My plan is to mount a flat piece of ferrous metal, large enough to serve as a ground plane, and thick enough so that it will not bend from the moving air when the RV is going down the road at 70 mph. I do worry a bit about it acting like a plane wing and trying to raise the antenna so I will have to find some way to latch the antenna down to keep it from being pulled up by the moving air. I have only raised that antenna once, and that was to make sure the crank worked.  :)

We never watch over-the-air TV when we are traveling although we do watch DVDs.

The alternative is to use one of those truck antennas that don't require grounding but that presents two new problems - the antenna is considerably higher and thus subject to wind pressure and bending and there is always the problem of low hanging branches and/or bridges. The RV is only about 9 1/2 feet tall but adding anther 2 feet to that for the antenna seems like asking for trouble. Not on the highways, of course, but on some of the local roads where bridges are really low and, of course, in some of the parks where the trees shade the camping spaces.
« Last Edit: July 19, 2016, 04:06:19 PM by MikeFromMesa »

Larry N.

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Re: Cell phone booster systems
« Reply #19 on: July 19, 2016, 04:20:06 PM »
Quote
...mine gave a signal strength of -112 dBs so "no service" does not necessarily mean "no service".

A 3dB change is doubling or halving, so -112 dB is such an extremely low signal that you may have "no service" in spite of there actually being a very weak signal. On the other hand, if yours actually had service, then there was a signal difference between the two units (not unusual).
Larry and Mary Ann N.
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MikeFromMesa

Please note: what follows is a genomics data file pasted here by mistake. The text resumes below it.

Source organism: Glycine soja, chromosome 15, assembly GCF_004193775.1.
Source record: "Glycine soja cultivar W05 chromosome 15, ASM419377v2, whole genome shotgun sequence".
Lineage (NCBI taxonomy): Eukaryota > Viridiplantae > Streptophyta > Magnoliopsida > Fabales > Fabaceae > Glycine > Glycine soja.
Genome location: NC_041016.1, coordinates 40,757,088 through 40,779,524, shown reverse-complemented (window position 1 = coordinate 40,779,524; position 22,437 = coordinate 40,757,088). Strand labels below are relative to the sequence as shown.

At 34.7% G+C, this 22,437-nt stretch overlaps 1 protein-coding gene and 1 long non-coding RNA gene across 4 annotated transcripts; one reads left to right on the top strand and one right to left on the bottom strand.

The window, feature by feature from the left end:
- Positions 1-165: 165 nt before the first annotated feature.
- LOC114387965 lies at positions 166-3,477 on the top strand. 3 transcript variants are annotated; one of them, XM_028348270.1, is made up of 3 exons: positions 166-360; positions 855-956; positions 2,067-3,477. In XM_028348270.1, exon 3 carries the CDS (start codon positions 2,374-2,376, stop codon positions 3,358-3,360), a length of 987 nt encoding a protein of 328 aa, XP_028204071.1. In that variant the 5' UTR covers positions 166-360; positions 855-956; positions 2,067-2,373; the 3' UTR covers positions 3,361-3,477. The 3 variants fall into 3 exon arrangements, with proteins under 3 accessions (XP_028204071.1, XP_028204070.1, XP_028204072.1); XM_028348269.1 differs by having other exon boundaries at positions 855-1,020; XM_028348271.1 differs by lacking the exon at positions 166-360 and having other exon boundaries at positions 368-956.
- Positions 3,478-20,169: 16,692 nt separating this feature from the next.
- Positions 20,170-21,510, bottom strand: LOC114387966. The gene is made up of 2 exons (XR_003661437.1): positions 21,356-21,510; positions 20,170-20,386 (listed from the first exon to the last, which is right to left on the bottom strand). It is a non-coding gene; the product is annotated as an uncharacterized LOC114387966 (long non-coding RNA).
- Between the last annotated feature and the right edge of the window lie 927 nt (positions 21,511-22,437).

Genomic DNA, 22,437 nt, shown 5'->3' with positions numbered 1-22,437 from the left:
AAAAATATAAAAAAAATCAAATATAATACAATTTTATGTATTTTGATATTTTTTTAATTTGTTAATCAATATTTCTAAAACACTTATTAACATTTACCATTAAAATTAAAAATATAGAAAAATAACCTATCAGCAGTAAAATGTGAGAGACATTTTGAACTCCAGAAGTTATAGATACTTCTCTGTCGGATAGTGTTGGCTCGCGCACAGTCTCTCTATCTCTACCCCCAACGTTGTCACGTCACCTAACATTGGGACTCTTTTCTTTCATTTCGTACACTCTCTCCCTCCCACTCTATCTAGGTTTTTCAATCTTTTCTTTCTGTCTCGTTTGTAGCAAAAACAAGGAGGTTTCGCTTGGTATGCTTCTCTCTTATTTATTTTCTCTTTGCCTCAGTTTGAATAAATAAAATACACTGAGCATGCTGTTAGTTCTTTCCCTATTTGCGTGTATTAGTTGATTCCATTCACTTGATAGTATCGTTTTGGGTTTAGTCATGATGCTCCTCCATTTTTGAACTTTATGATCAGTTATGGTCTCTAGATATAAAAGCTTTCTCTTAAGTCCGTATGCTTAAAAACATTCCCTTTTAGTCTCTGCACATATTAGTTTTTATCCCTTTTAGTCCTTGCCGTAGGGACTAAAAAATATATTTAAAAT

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Re: Cell phone booster systems
« Reply #20 on: July 19, 2016, 06:44:45 PM »
A 3dB change is doubling or halving, so -112 dB is such an extremely low signal that you may have "no service" in spite of there actually being a very weak signal. On the other hand, if yours actually had service, then there was a signal difference between the two units (not unusual).
Oh. I guess I was not clear in my post.

What I meant was that a display that says "no service" does not actually have to mean that there is no signal at all - only that the signal strength may be so low that dependable connections can not be expected. I was not even complaining, only showing that it is more helpful to have a dB display than the standard signal strength display as you generally would have more information as to what is actually going on.

blw2

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Re: Cell phone booster systems
« Reply #21 on: July 29, 2016, 12:42:14 PM »
I was sure thinking about this thread a lot during the past week.  We took the RV up to the NC mountains.  ZERO reception in all of the CG's where we stopped.  Un-plugging a bit is good form time to time, but this came to almost be a problem.

In hind site, i wish that i would have crawled up on the roof a few times just for sampling sake and checked the signal db up high, just to see if it was no signal, or just no usable reception.... down low on the ground, the db thing told me nothing..... just no reception.